These factors would generally include the following: 1) What is my goal? What do I hope to get out of becoming certified? 2) What exact requirements are there? 3) What time frame do I have in mind? 4) How much preparation do I think I will need? 5) What is this going to cost, both in money and time? 6) Would I need assistance or support from any other people?
Some of the questions are easier to answer than others. For example, if you are looking to become PRINCE2 certified, a simple amount of research will tell you that you need to pass two exams, the PRINCE2 Foundation and then the PRINCE2 Practitioner. Something like Microsoft technical training starts to get a bit more complicated. Depending on the certification you want, you might need to do both core and elective exams.
How do you then make choices about the electives? What would govern your decision making there? And finally, you get some certifications that are not just exam based. You might have to display competency in a live situation, or in the case of certain Oracle certifications, you have to have attended at least one course through Oracle University, as well as passing the exams.
But once you have established what is needed, it then comes down to how you are going to prepare, and often, the cost factor is going to become significant.
However, finding the balance between cost and the other factors is crucial, and financial cost should not become the only factor. Let me give an example, again, with PRINCE2. If cost is the only criteria, people do look for any specials running, and this often will result in them finding last minute availability. It might be a fantastic way to find a cheaper course, but this might not be helping you pass the exam.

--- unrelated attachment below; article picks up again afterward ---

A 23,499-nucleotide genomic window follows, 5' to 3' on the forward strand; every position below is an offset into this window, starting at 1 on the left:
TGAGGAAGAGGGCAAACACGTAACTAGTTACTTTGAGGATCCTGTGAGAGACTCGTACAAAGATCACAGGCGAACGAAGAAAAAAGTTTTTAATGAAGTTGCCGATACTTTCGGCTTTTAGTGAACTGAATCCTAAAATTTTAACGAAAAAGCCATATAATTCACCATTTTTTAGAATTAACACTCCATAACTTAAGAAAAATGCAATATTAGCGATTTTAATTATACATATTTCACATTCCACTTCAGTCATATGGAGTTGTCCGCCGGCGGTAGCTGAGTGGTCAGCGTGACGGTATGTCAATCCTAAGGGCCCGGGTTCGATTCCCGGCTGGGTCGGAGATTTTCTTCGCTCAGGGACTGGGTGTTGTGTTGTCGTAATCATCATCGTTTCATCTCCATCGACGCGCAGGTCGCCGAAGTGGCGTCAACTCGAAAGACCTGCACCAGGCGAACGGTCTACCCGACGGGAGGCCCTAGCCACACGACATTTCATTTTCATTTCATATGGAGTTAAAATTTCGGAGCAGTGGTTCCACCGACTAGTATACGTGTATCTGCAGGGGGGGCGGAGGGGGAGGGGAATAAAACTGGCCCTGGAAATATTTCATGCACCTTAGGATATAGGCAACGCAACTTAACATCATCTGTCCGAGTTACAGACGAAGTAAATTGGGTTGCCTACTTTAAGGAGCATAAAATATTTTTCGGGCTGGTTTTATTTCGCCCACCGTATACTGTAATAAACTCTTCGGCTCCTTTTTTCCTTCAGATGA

PRINCE2 courses usually have pre-course readings to do. Getting a last minute deal might mean that you got a low price, but it does not really leave you a decent amount of time to go through the pre-course material. As the exams are done as part of the course, and not at a random date later, this will affect the chances of you passing. Was that cheaper deal really that helpful if you then have to think about redoing things?
Cheaper courses also usually mean bigger class sizes. Attending a course that has 20+ delegates will mean a lower pass rate for all than on a course capped at 12 delegates. This mirrors how class sizes in schools affect the results obtained by the students. Smaller class sizes always equal better quality and results.
So, when planning to undertake a certification programme, why not speak to somebody that can give you the best feedback on what needs to be done, and what the best possible options are regarding passing in the planned time frame that you have. Activia’s advice on this is free. You can then decide how to best balance your own requirements.